1. Click on HS07 in the Hackintool window so that it is highlighted.
2. Click the MINUS icon to remove it from the list:

3. Repeat steps 1 & 2 until all ports to be removed are no longer shown in Hackintool.


VIII. GENERATE YOUR NEW USB KEXT

Once Hackintool only shows the ports I want to keep, the next step is to generate a new kext file for our USB port mapping. While still in the Hackintool interface, click on the EXIT DOOR icon:



This will generate some new files on your Desktop (or wherever Hackintool is located); you should see some new files like this:


The important file (and the only file you really need here) is the new USBPorts.kext. This is your USB map, and this is the map that MacOS will follow to allow only the USB ports you need. Delete the other files except for USBPorts.kext.


IX. ACCESS EFI TO ADD USB MAP AND RESTORE EFI EDITS
The hard part is done! Now we just need to access your EFI folder one more time to update it (same steps as SECTION II):

1. Open Clover Configurator.
2. Under Tools click MountEFI.
3. Find the entry for your main hard drive and click the Mount Partition button.
4. After mounting, click on the Open Partition button.
5. Open the EFI>EFI>OC>Kexts directory.
6. DELETE the USBInjectAll.kext file.
7. ADD the new USBPorts.kext file to the EFI/OC/Kexts folder.

Now, you should only have a single USB-related kext (the new USBports.kext file) in the Kexts directory:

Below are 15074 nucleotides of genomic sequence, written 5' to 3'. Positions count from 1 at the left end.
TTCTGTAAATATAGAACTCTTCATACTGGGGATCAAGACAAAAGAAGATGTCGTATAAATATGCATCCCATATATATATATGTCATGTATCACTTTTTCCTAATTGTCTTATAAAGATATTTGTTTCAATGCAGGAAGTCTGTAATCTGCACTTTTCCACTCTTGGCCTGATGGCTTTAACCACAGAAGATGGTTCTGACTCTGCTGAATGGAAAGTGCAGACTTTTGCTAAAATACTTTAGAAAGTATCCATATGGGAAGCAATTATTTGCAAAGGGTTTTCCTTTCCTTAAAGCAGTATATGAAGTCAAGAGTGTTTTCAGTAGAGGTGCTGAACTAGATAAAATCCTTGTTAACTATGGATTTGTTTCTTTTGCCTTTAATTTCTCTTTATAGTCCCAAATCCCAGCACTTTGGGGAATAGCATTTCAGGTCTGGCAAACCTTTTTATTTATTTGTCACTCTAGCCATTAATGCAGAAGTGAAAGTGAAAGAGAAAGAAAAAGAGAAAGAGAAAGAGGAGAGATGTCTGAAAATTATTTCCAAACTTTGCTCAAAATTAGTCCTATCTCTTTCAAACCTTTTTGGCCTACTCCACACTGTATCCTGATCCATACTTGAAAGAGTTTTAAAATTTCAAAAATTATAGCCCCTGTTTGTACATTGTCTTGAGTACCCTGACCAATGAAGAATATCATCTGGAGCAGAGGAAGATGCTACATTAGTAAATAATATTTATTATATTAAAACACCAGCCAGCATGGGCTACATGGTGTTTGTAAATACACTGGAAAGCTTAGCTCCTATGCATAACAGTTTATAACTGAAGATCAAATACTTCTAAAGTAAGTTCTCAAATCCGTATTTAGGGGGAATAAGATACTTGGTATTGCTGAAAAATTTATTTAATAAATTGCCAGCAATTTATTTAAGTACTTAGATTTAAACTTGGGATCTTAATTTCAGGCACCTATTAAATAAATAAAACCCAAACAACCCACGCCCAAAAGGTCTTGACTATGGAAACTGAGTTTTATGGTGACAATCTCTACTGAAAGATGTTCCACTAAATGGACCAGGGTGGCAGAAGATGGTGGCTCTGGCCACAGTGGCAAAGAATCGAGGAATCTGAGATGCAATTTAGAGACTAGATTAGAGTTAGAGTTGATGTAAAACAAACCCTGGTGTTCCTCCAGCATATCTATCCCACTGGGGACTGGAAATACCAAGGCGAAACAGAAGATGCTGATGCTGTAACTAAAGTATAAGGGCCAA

X. EDIT OPENCORE CONFIG
Last step now! Finally, we just need to update your OpenCore config.plist file to include the new kext:

1. Navigate to EFI/OC/ and right-click “open” your config.plist file with ProperTree.app
2. Use the OC Snapshot function by typing Command + R. This will refresh your config with the updated Kexts.
3. While still in ProperTree, scroll down in your config until you get to the Kernel>Add section.
4. Check if one of the entries is shows USBPorts.kext. If it does, then continue.
5. Scroll down to the Kernel>Quirks section, and set XhciPortLimit Boolean to FALSE
6. Type COMMAND + S to save the current config.plist file.
7. Type COMMAND + Q to quit ProperTree.
8. Restart your system. **YOU MUST RESTART FOR THE EFI CHANGES TO TAKE EFFECT**

What you did here was make 3 final changes to your config.plist file:
A. You added in your new USBports.kext file;​
B. You removed the USBInjectAll.kext file and any reference to it; and​
C. You deactivated the XhciPortLimit patch.​

And you're done! After rebooting, your system will have its USB ports mapped, and macOS will allow only the ports you specified to be active and work properly!

From here, you can now go ahead and do an in-place update to Big Sur 11.3 using the system updater in System Preferences; or if you want to do a clean installation of Big Sur 11.3, use the USBports.kext file you made in the EFI folder of your OpenCore USB Installer! (NOTE: after this was initially written, Apple pushed out thr 11.3.1 update to Big Sur; I have upgraded to 11.3.1 and am happy to say that everything is intact, all of my specified USB ports are running at full speed!)


 
Last edited:
Joined
May 12, 2021
macOS
10.11.x
Mobo
Gigabyte Z490
CPU
10900
GPU
RX580
#3
After all this and you upgrade, physically check your Deactivated ports. Plug something into them and see if indeed they are disabled.

Using Hackintool or USBMap command and/or other utilities to check after the update may just report what is in kext (15).